I have a variety of research interests, primarily based within evolutionary psychology. My areas of expertise span mate selection, attractiveness, competition over mates, suicide, sex ratios, and literature/popular culture.
Although I examined a wide assortment of research interests and have published on these topics, the following paragraphs contain descriptions of the focus for my current work.
1. Intrasexual Competition
My primary area of expertise is women’s intrasexual competition for access to, and retention of, romantic partners. I have explored competition via survey methods, facial attractiveness ratings, and observational techniques. In the near future, I intend to expand my views on competition to incorporate rivalry for other limited resources, such as resources that might be important for child-rearing.
2. Literary Representations of Female Mating Strategies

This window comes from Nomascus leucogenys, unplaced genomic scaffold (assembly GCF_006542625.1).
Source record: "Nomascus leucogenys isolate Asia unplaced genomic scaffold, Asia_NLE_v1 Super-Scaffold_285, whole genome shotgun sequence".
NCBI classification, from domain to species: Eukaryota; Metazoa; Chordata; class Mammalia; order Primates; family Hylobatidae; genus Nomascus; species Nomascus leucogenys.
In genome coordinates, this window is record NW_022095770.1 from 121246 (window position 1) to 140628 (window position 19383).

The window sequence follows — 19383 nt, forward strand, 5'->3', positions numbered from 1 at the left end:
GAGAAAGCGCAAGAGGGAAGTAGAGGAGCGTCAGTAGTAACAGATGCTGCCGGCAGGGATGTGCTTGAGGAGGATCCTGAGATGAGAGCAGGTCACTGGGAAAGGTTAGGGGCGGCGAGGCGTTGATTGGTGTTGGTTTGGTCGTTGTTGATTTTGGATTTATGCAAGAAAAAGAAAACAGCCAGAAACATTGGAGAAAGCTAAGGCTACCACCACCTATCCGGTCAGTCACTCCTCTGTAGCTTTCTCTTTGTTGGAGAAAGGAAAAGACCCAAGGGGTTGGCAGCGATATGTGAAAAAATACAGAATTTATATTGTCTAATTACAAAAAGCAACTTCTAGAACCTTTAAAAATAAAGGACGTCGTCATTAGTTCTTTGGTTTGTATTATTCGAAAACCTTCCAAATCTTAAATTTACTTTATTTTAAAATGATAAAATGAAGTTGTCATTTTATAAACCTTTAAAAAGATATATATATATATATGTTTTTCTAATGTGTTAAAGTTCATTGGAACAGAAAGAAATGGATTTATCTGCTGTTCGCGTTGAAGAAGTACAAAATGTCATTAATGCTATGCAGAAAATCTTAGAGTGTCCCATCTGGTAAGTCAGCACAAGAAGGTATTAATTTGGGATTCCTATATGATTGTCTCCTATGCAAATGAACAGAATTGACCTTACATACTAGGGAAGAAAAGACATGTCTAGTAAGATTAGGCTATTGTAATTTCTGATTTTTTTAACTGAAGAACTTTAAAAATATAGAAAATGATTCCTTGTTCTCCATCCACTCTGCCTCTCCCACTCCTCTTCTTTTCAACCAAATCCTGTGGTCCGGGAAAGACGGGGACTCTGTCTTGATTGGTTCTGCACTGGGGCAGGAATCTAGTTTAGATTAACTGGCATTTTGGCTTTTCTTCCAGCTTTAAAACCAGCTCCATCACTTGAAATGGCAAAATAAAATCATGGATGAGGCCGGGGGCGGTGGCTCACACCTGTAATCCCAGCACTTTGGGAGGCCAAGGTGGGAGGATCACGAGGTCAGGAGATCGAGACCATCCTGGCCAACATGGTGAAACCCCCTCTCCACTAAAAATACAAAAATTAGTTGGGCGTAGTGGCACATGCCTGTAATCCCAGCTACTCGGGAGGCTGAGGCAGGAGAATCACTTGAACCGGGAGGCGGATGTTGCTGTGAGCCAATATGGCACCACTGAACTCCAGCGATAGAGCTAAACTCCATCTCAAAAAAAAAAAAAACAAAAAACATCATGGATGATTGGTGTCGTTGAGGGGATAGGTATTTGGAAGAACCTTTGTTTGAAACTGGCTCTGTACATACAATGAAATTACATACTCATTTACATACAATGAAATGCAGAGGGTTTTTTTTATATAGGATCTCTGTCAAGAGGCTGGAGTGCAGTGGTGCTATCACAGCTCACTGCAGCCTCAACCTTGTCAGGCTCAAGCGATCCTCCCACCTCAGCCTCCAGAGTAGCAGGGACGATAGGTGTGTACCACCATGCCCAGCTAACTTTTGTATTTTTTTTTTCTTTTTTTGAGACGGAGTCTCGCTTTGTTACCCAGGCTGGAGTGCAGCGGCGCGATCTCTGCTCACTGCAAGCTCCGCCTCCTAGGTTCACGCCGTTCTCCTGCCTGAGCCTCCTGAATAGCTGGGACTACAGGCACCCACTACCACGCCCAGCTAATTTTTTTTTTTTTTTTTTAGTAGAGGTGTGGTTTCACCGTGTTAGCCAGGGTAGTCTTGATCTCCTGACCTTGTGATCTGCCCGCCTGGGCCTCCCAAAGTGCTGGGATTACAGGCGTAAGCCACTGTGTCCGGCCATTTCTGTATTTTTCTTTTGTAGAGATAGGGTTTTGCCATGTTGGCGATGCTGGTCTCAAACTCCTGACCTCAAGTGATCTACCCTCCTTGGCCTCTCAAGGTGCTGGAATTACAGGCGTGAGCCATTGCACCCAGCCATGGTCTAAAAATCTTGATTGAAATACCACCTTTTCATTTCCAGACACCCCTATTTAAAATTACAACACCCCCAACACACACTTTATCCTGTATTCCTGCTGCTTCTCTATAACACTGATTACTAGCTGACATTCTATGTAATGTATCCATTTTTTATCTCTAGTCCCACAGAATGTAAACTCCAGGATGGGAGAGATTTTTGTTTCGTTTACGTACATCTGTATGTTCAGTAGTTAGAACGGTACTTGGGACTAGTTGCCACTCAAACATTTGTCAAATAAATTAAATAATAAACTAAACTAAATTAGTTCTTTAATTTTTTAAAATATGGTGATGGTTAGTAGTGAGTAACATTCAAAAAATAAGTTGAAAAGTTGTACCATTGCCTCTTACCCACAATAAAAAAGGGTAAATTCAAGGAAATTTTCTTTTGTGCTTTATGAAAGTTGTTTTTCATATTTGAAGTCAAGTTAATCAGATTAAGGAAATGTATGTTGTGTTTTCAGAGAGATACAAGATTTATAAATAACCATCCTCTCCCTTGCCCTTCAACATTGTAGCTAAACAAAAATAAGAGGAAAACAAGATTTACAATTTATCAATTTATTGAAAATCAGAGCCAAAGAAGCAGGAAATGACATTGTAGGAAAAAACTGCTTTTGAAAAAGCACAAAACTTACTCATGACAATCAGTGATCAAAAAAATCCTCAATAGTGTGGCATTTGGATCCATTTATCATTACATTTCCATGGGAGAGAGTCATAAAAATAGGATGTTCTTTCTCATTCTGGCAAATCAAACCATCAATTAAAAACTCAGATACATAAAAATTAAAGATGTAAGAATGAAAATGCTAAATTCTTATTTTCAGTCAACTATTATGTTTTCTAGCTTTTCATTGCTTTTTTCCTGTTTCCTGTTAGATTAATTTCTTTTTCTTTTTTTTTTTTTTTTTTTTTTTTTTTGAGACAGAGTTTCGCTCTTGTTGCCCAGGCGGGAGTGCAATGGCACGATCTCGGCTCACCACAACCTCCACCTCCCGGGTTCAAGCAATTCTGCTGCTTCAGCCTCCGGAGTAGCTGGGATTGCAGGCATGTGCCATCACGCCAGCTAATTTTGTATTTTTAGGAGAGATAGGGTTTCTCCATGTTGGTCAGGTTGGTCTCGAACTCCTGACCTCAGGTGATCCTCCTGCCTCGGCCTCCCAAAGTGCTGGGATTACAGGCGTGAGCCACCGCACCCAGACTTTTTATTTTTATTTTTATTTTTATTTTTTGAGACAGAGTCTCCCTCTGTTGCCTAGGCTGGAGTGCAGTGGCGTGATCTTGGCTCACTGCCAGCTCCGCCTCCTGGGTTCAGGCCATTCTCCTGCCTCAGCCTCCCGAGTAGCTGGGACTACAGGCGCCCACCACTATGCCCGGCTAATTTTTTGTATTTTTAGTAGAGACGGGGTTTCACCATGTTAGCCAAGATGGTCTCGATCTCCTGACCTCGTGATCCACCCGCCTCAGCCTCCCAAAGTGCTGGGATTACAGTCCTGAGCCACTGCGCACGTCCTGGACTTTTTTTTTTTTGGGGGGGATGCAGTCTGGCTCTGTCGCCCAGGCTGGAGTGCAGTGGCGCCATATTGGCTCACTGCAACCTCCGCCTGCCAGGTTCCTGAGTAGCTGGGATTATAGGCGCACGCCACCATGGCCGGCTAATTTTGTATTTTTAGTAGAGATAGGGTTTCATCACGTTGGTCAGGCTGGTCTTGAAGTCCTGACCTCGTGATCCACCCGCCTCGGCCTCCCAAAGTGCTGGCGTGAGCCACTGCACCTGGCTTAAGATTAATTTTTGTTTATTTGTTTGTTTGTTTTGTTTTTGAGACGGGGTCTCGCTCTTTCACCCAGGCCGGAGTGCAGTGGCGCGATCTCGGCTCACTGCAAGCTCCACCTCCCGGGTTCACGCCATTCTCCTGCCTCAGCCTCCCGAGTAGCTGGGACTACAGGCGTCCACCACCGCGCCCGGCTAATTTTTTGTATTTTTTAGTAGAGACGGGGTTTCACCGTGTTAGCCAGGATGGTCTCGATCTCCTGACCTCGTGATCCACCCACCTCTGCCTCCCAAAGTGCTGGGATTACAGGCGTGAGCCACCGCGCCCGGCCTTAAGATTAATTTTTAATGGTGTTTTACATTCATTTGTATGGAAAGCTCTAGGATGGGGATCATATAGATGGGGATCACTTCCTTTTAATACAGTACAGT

I have a sustained interest in “Darwinian literary analysis,” which is the application of evolutionary principles to literary analysis. I, and my colleagues, have extensively researched women’s mating interests using Harlequin Romance novels. Harlequin’s are primarily oriented towards women, with women authors, and contain many themes that could be explained using evolutionary theory. Hence, I argue that the reason Harlequins are so successful rests in part on their adherence to evolutionarily salient properties.
As part of this work, I have started to explore other ‘artifacts’ that provide information about human nature. For example, collaborators and I have investigated topics of women’s paintings, or studied evolutionary psychology via popular culture constructs such as television shows and song lyrics.
3. University Teaching in Online Environments
Over the last few years, I have become increasingly interested in exploring ways to improve the delivery of online courses, particularly with respect to creating learning communities where students actively participate in the course.